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Carly J. Leonard, Steven J. Luck; The role of magnocellular signals in oculomotor attentional capture. Journal of Vision 2011;11(13):11. doi: 10.1167/11.13.11.
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© 2016 Association for Research in Vision and Ophthalmology.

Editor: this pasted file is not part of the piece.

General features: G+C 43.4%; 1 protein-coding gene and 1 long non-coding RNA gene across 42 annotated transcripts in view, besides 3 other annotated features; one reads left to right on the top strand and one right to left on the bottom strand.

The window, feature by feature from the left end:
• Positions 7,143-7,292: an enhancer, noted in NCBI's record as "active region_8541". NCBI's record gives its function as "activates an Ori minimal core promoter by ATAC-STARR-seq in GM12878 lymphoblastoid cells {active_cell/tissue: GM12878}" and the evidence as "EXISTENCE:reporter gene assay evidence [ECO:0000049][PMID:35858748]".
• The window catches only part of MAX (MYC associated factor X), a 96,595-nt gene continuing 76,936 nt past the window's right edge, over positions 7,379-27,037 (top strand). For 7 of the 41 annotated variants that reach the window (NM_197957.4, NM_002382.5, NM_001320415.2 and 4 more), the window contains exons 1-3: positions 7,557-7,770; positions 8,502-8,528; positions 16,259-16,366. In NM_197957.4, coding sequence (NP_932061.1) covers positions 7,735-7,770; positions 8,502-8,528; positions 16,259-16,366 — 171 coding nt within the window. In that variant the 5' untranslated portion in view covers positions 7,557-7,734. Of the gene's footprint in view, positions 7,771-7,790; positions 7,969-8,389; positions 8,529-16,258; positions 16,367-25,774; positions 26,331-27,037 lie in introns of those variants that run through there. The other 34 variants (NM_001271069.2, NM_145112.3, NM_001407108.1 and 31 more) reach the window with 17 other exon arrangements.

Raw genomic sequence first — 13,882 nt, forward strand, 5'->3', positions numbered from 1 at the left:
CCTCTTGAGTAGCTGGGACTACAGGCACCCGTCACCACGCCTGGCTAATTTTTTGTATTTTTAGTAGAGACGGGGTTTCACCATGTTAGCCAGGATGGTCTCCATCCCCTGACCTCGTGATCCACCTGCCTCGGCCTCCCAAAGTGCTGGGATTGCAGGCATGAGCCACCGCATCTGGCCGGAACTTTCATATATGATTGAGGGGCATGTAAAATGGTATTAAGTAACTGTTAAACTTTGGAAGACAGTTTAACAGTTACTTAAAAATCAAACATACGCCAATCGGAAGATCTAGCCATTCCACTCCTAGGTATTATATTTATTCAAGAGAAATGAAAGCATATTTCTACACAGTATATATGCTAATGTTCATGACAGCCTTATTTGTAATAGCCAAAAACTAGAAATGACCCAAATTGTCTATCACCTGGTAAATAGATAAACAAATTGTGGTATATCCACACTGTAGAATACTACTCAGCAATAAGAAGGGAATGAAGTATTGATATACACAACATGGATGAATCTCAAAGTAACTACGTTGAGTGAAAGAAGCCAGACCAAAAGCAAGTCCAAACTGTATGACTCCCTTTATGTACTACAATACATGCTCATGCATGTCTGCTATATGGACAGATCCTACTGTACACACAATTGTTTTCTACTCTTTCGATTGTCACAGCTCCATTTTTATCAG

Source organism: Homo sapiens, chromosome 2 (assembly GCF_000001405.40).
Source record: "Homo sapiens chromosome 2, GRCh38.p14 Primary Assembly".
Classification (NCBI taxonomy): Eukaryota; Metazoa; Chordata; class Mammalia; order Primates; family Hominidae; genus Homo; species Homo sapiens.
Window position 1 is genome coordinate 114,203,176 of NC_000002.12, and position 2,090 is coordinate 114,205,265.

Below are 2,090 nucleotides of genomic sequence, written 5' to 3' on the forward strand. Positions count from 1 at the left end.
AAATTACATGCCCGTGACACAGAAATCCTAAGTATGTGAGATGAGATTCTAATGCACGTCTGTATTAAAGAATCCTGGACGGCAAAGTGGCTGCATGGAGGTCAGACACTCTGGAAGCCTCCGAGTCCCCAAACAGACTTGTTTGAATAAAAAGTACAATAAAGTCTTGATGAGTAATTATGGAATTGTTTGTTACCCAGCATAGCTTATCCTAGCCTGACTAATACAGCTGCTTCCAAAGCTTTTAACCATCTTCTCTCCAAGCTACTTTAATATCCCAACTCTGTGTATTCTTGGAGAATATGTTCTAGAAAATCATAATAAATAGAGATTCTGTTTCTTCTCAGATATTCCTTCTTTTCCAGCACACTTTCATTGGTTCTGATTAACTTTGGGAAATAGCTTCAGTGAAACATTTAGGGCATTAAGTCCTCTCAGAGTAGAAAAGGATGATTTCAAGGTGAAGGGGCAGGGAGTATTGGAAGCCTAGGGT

While it is known that salient distractors often capture covert and overt attention, it is unclear whether salience signals that stem from magnocellular visual input have a more dominant role in oculomotor capture than those that result from parvocellular input. Because of the direct anatomical connections between the magnocellular pathway and the superior colliculus, salience signals generated from the magnocellular pathway may produce greater oculomotor capture than those from the parvocellular pathway, which could be potentially harder to overcome with “top-down,” goal-directed guidance. Although previous research has addressed this with regard to magnocellular transients, in the current research, we investigated whether a static singleton distractor defined along a dimension visible to the magnocellular pathway would also produce enhanced oculomotor capture. In two experiments, we addressed this possibility by comparing a parvo-biased singleton condition, in which the distractor was defined by isoluminant chromatic color contrast, with a magno + parvo singleton condition, in which the distractor also differed in luminance from the surrounding objects. In both experiments, magno + parvo singletons elicited faster eye movements than parvo-only singletons, presumably reflecting faster information transmission in the magnocellular pathway, but magno + parvo singletons were not significantly more likely to produce oculomotor capture. Thus, although magnocellular salience signals are available more rapidly, they have no sizable advantage over parvocellular salience signals in controlling oculomotor orienting when all stimuli have a common onset.
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